Lifetime and ensure that one succeeds before it terminates other Lifetime and ensure that one succeeds before it terminates other
registrations, to maintain the state in the network and at the registrations, to maintain the state in the network and at the
6LBR and minimize the churn. 6LBR and minimize the churn.
4. Following section 5.1 of [RFC8505], a 6LN acting as a RUL sets 4. Following section 5.1 of [RFC8505], a 6LN acting as a RUL sets
the "R" flag in the EARO of at least one registration, whereas the "R" flag in the EARO of at least one registration, whereas
acting as an RAN it never does. If the "R" flag is not echoed in acting as a RAN it never does. If the "R" flag is not echoed in
the NA, the RUL SHOULD attempt to use another 6LR. The RUL the NA, the RUL SHOULD attempt to use another 6LR. The RUL
SHOULD send the registration(s) with the "R" flag set and ensure SHOULD send the registration(s) with the "R" flag set and ensure
that one succeeds before it sends the registrations with the flag that one succeeds before it sends the registrations with the flag
reset. In case of a conflict with the preceeding rule on reset. In case of a conflict with the preceeding rule on
lifetime, the rule on lifetime has precedence. lifetime, the rule on lifetime has precedence.
5. The 6LN may use any of the 6LRs to which it registered as default 5. The 6LN may use any of the 6LRs to which it registered as default
gateway. Using a 6LR to which the 6LN is not registered may gateway. Using a 6LR to which the 6LN is not registered may
result in packets dropped at the 6LR by a Source Address result in packets dropped at the 6LR by a Source Address
Validation function (SAVI) so it is NOT RECOMMENDED. Validation function (SAVI) so it is NOT RECOMMENDED.
skipping to change at page 19, line 42 skipping to change at page 19, line 42
RPI in a data packet MUST indicate the RPLInstanceID of the RPL RPI in a data packet MUST indicate the RPLInstanceID of the RPL
Instance where the packet should be forwarded. All the flags and the Instance where the packet should be forwarded. All the flags and the
Rank field are set to zero as specified by section 11.2 of [RFC6550]. Rank field are set to zero as specified by section 11.2 of [RFC6550].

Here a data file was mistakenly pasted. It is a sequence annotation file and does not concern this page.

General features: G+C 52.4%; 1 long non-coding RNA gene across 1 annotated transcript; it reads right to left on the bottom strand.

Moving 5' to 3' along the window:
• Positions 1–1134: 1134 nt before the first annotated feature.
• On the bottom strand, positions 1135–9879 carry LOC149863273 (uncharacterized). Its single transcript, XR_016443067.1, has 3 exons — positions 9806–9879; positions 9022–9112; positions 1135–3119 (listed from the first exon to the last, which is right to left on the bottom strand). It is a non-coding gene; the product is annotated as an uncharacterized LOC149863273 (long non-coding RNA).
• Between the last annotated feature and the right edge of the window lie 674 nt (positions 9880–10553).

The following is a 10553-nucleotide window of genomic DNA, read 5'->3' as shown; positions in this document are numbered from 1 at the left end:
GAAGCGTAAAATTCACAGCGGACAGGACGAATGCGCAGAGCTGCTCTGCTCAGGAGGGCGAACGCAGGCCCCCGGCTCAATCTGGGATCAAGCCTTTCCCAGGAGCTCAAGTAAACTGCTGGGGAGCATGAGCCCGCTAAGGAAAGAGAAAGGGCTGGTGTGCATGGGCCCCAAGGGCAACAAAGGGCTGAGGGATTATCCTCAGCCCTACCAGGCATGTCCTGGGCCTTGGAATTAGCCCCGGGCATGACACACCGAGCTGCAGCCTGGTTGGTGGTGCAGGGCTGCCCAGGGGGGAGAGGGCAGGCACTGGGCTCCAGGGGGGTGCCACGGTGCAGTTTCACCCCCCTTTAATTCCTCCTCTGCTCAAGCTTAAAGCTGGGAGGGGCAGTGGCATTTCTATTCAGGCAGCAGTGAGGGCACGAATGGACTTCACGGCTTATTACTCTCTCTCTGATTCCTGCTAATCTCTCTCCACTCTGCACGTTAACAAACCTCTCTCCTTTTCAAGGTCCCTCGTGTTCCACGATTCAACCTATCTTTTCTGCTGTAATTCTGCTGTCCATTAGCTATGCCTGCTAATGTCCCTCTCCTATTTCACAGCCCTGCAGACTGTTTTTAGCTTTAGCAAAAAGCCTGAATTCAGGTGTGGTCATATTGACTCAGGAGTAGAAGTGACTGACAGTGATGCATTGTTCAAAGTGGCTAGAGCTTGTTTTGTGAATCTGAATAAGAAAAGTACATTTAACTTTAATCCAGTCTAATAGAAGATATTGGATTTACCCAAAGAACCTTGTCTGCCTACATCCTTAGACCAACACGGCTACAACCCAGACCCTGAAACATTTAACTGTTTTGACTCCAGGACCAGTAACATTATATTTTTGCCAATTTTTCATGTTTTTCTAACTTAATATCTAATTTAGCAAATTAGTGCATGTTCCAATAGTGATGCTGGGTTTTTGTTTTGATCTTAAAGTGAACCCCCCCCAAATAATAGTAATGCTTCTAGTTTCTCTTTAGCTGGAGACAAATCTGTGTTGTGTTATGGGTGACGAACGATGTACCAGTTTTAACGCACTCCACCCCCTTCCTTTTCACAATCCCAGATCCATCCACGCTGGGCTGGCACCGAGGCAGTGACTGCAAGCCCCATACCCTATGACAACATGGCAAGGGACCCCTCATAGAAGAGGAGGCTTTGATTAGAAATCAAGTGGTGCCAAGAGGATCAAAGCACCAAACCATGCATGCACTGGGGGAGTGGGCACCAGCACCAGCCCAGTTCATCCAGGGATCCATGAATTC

10.2.2. Perspective of the Border Router Acting as 6LR 10.2.2. Perspective of the Border Router Acting as 6LR
Also as prescribed by [RFC8505], the 6LR generates an EDAR message Also as prescribed by [RFC8505], the 6LR generates an EDAR message
upon reception of a valid NS(EARO) message for the registration of a upon reception of a valid NS(EARO) message for the registration of a
new IPv6 Address by a 6LN. If the initial EDAR/EDAC exchange new IPv6 Address by a 6LN. If the initial EDAR/EDAC exchange
succeeds, then the 6LR installs an NCE for the Registration Lifetime. succeeds, then the 6LR installs an NCE for the Registration Lifetime.
For the refreshes of the registration, if the RPL Root has indicated For the registration refreshes, if the RPL Root has indicated that it
that it proxies the keep-alive EDAR/EDAC exchange with the 6LBR (see proxies the keep-alive EDAR/EDAC exchange with the 6LBR (see
Section 4), the 6LR MUST refrain from sending the keep-alive EDAR. Section 4), the 6LR MUST refrain from sending the keep-alive EDAR.
If the "R" flag is set in the NS(EARO), the 6LR SHOULD attempt to If the "R" flag is set in the NS(EARO), the 6LR MUST inject the Host
inject the host route in RPL, unless this is barred for other route in RPL, unless this is barred for other reasons, such as the
reasons, like a saturation of the network or if its RPL parent. The saturation of the RPL parents. The 6LR MUST use a RPL Non-Storing
6LR MUST use a RPL Non-Storing Mode signaling. The 6LR MUST request Mode signaling and the updated Target Option (see Section 9). The
a DAO-ACK by setting the 'K' flag in the DAO message. Success 6LR MUST request a DAO-ACK by setting the 'K' flag in the DAO
injecting the route to the RUL is indicated by the 'E' flag set to 0 message. Success injecting the route to the RUL is indicated by the
in the RPL status of the DAO-ACK message. 'E' flag set to 0 in the RPL status of the DAO-ACK message.
The Opaque field in the EARO hints the 6LR on the RPL Instance that The Opaque field in the EARO hints the 6LR on the RPL Instance that
SHOULD be used for the DAO advertisements, and for the forwarding of SHOULD be used for the DAO advertisements, and for the forwarding of
packets sourced at the registered address when there is no RPI in the packets sourced at the registered address when there is no RPI in the
packet, in which case the 6LR MUST encapsulate the packet to the Root packet, in which case the 6LR MUST encapsulate the packet to the Root
adding an RPI in the outer header. If the Opaque field is zero, the adding an RPI in the outer header. If the Opaque field is zero, the
6LR is free to use the default RPL Instance (zero) for the registered 6LR is free to use the default RPL Instance (zero) for the registered
address or to select an Instance of its choice. address or to select an Instance of its choice.
if the "I" field is not zero, then the 6LR MUST consider that the If the "I" field is not zero, then the 6LR MUST consider that the
Opaque field is zero. If the Opaque field is not zero, then it is Opaque field is zero. If the Opaque field is not zero, then it is
expected to carry a RPLInstanceID for the RPL Instance suggested by expected to carry a RPLInstanceID for the RPL Instance suggested by